Jeff Bridgman Antique Flags
Sold Flags


Available: Sold
Frame Size (H x L): 21.25" x 27.5"
Flag Size (H x L): 11" x 17"
33 star American parade flag, printed on glazed cotton, and made for the 1860 campaign of Abraham Lincoln and Hannibal Hamlin. Note the combination of the bold and whimsical, block-printed lettering with its serpentine format and this beautiful variation of what is called the "Great Star" configuration, a large star made out of smaller stars.

Among printed parade flags, those made for the political campaign of President Lincoln are, collectively, the most desired. On this particular flag, the words Lincoln & Hamlin are overprinted in black across the field of stripes. This means that the advertising was added to the flag after the red and blue were printed. This was the standard practice, though some advertising flags have verbiage (as well as symbols and portraits) that are printed simultaneously with the blue used in the canton.

Great Star designs take on many forms. In this particular example, note that there is a star between each arm of the large star and that there is a triangle of three stars in the very center. Among collectors, the Great Star represents the Rolls Royce of geometric star configurations. It is thought to have come about shortly after the War of 1812, when Congressman Peter Wendover of New York requested that Captain Samuel Reid, a War of 1812 naval hero, create a new design that would become the third official format of the Stars & Stripes. A recipient of the Congressional Medal of Honor, Reid became harbor master of New York following the war. During his lifetime, he created many innovations in signal use, including a system that could actually send messages from New York to New Orleans by sea in just two hours.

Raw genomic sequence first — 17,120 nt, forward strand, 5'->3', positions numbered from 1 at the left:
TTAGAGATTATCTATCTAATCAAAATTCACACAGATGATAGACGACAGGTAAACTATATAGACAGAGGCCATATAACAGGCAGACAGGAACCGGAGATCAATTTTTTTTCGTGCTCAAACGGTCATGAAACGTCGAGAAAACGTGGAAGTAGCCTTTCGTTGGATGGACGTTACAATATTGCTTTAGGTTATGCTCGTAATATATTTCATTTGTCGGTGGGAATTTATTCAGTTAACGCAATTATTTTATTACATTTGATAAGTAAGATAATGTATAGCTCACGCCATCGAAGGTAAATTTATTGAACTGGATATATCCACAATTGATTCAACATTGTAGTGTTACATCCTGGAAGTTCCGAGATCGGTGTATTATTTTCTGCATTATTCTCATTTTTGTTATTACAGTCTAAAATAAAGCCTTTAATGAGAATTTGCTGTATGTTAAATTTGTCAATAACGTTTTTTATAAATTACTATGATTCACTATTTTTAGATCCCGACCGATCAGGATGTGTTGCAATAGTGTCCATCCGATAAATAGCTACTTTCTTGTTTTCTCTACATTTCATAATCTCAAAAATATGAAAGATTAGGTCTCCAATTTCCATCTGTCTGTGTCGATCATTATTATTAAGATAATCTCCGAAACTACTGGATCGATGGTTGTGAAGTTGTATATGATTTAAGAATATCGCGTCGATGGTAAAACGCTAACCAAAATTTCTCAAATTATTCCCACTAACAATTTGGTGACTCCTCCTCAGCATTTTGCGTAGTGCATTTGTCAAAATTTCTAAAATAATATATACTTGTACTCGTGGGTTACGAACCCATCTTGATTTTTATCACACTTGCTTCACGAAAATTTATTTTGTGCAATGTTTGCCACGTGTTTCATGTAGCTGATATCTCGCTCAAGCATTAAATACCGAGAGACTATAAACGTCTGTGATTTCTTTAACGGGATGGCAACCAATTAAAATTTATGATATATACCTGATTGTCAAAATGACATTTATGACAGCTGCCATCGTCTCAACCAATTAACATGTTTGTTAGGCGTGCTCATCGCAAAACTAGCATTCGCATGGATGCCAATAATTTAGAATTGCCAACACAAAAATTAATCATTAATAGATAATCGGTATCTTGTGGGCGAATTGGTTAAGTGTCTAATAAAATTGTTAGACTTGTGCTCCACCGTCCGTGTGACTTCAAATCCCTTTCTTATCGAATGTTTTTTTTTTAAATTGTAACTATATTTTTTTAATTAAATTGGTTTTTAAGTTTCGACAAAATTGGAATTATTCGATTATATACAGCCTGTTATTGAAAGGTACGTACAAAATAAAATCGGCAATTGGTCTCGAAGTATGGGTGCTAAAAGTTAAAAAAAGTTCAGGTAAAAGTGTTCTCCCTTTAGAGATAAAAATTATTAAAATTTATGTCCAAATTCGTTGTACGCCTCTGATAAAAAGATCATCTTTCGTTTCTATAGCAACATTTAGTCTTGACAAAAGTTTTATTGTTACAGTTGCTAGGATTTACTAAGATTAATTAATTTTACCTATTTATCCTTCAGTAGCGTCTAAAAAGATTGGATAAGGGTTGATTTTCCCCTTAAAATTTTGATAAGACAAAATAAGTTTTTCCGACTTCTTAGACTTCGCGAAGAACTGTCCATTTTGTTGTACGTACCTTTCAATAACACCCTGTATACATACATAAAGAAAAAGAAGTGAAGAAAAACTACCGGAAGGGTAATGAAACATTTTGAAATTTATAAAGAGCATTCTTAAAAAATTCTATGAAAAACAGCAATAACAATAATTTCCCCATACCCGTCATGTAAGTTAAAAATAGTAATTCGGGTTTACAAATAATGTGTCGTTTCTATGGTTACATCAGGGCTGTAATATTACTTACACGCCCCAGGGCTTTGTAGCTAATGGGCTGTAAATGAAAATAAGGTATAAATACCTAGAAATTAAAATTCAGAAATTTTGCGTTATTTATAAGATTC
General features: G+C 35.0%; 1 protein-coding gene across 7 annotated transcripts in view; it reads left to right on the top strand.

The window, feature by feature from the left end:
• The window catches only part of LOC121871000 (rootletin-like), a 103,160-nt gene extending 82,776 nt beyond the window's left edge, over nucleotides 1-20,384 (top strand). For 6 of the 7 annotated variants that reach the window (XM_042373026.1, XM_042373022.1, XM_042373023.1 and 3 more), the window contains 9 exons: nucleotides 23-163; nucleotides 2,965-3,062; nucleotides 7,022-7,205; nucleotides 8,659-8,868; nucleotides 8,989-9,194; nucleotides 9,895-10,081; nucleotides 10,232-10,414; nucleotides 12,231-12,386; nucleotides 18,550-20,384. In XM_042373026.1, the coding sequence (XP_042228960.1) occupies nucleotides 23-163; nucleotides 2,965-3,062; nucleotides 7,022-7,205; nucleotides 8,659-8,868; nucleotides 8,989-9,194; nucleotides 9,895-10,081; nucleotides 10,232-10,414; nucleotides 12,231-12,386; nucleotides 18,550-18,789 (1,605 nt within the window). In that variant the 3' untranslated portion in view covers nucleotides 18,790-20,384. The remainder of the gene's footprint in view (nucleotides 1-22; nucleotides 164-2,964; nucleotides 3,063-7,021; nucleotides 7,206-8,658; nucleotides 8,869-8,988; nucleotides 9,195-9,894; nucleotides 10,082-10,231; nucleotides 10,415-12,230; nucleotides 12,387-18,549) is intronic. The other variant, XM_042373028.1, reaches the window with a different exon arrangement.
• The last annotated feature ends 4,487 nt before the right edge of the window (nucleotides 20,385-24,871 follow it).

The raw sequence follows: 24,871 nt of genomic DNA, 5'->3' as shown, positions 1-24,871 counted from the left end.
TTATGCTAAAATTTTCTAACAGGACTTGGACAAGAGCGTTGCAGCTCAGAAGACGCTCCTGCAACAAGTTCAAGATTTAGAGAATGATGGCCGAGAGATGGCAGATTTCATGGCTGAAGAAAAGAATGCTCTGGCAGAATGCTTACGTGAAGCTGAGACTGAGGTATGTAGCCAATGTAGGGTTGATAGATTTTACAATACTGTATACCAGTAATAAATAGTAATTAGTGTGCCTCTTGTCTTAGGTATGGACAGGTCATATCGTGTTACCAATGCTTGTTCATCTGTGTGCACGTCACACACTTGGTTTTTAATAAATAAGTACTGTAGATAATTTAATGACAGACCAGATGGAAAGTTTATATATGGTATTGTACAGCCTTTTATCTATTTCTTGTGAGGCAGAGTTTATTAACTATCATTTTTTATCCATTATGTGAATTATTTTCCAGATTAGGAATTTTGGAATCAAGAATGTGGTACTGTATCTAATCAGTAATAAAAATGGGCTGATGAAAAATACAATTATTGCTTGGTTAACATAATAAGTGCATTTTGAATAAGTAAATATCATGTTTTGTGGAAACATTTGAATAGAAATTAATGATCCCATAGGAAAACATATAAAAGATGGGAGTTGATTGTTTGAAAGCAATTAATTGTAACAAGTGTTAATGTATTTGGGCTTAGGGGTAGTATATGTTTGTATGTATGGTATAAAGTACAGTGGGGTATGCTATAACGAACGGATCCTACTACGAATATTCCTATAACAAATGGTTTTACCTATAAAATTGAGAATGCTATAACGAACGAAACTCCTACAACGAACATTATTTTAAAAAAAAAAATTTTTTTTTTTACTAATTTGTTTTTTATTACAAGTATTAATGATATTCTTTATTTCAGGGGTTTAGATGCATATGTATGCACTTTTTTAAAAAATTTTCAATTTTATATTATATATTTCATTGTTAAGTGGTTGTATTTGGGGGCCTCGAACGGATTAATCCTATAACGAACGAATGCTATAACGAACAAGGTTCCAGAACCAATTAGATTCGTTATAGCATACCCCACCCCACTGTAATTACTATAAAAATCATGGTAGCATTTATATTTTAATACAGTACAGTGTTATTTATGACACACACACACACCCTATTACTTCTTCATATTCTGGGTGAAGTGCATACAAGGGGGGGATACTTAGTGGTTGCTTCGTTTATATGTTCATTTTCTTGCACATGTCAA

Use as a Naval signal had been the primary reason for the initial creation of an American national flag in 1777, but since there was no official star configuration, the appearance of our flag varied greatly. Reid's primary concern centered on both consistency and ease of recognition. His hope was that as more and more states joined the Union, and more stars were subsequently added to the flag, that the design would remain easily identified on the open seas. In 1818 Reid suggested to Congress that the number of stripes permanently return to 13 (reduced from 15) and that the stars be grouped into the shape of one large star. Reid’s proposal would have kept the star constellation in roughly the same format, in a pattern that could be quickly identified through a spyglass as the number of states grew. His concept for the stripes was ultimately accepted, but his advice on the star pattern was rejected by President James Monroe, due to the increased cost of arranging the stars in what would become known as the “Great Star”, “Great Flower”, or “Great Luminary” pattern. Monroe probably didn’t wish to impose this cost on either the government or civilians, so he suggested a simple pattern of justified rows. The Great Star was nevertheless produced by anyone willing to make it and its rarity today, along with its beauty, has driven the desirability of American flags with variants of this beautiful design.

The 33rd state, Oregon, entered the Union on February 14th, 1859. The 33 star flag was official from 1859-1861, and was thus still the official flag when Ft. Sumter was fired upon, on April 12th of that year. This event marked the beginning of the Civil War and a 33 star flag was flying at Ft. Sumter during the attack. Because the 34th state, Kansas, had already acquired statehood on January 29th, 1861, flag makers knew that the 34 star flag would soon become official. For this reason, 33 star flags were not produced in great quantity for the war, which would last until 1865, and the 33 can be considered to be more of a pre-Civil war flag than a war-period flag. 33’s are considerably more rare than 34 and 35 star examples.